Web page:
Immediate Skin-to-Skin Contact With Infant Improves Outcomes for Mother and Infant
jack jason last edited by
Birth parents are typically separated from their newborns following a cesarean section. However, a recent study published in the journal Nursing Open suggests immediate skin-to-skin contact may accelerate uterine contractions, reduce maternal blood loss, reduce newborn crying, improve patient satisfaction and comfort, and increase the rate of breastfeeding.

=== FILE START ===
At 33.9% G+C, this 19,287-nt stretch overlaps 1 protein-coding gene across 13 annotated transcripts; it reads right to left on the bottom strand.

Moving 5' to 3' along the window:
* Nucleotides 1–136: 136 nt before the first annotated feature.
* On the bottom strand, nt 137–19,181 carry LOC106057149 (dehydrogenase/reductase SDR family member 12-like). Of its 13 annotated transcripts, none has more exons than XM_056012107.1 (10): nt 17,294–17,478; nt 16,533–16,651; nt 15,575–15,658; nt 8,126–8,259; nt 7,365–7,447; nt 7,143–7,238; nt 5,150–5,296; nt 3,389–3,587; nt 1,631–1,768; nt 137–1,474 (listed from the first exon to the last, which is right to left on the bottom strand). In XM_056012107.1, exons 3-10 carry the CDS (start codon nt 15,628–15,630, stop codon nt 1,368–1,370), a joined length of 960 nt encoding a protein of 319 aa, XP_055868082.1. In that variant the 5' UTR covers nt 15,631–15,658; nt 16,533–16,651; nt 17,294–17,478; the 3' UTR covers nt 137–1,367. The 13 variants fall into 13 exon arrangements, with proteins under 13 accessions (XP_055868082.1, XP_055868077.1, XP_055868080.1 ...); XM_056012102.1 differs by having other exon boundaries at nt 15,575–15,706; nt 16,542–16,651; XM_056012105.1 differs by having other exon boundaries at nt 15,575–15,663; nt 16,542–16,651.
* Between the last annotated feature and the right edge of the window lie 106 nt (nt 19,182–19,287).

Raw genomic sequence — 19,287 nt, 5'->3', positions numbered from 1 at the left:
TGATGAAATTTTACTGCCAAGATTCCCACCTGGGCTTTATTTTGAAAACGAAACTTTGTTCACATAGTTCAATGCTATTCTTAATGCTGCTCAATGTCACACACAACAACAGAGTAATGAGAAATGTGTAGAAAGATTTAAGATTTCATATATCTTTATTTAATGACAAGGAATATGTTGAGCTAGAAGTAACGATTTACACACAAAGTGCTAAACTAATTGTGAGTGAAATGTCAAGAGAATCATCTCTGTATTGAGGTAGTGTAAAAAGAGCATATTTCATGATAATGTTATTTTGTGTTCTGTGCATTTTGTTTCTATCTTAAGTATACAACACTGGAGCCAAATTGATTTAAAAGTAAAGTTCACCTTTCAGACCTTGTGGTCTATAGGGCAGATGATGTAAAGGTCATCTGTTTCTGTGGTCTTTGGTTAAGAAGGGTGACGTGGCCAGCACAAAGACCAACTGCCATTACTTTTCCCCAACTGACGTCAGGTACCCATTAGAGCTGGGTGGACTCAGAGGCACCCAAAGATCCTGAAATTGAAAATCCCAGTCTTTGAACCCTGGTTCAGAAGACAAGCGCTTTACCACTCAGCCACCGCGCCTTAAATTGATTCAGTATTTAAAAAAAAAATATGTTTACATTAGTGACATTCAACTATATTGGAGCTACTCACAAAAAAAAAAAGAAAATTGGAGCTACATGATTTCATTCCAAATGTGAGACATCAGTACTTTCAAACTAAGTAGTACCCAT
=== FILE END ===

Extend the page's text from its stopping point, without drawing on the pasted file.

@jack-jason Women who received usual care following cesarean section were more likely to have uterine contractions at the umbilical level compared with the skin-to-skin contact group (70% vs. 3%; P ≤ .0001), while the skin-to-skin group was more likely to have uterine contractions at the infraumbilical level (92.5% vs. 22.5%; P ≤ .0001). There was a statistically significant decrease in predischarge hemoglobin in the control group compared with the skin-to-skin group (10.522 vs. 11.075 g/dL; P ≤ .017); the level of hemoglobin reduction favored the skin-to-skin group (1.01 vs. 2.265 g/dL; P ≤ .0001). Women in the skin-to-skin group were more likely to report mild pain on a 10-point visual analog scale (VAS) after being transferred to the recovery room (1.48 vs. 6.23 points; P ≤ .0001) and being transferred to a maternity room or room in the postpartum unit (0.60 vs. 5.23 points; P ≤ .0001). Breastfeeding at birth was significantly higher among patients with immediate skin-to-skin contact compared with the control group (92.5% vs. 32.5%; P ≤ .0001), and continued at 1 month after birth (92.5% vs. 12.5%; P ≤ .0001). Newborns of mothers in the skin-to-skin group were significantly less likely to cry compared with newborns in the control group (90% vs. 55%; P ≤ .001).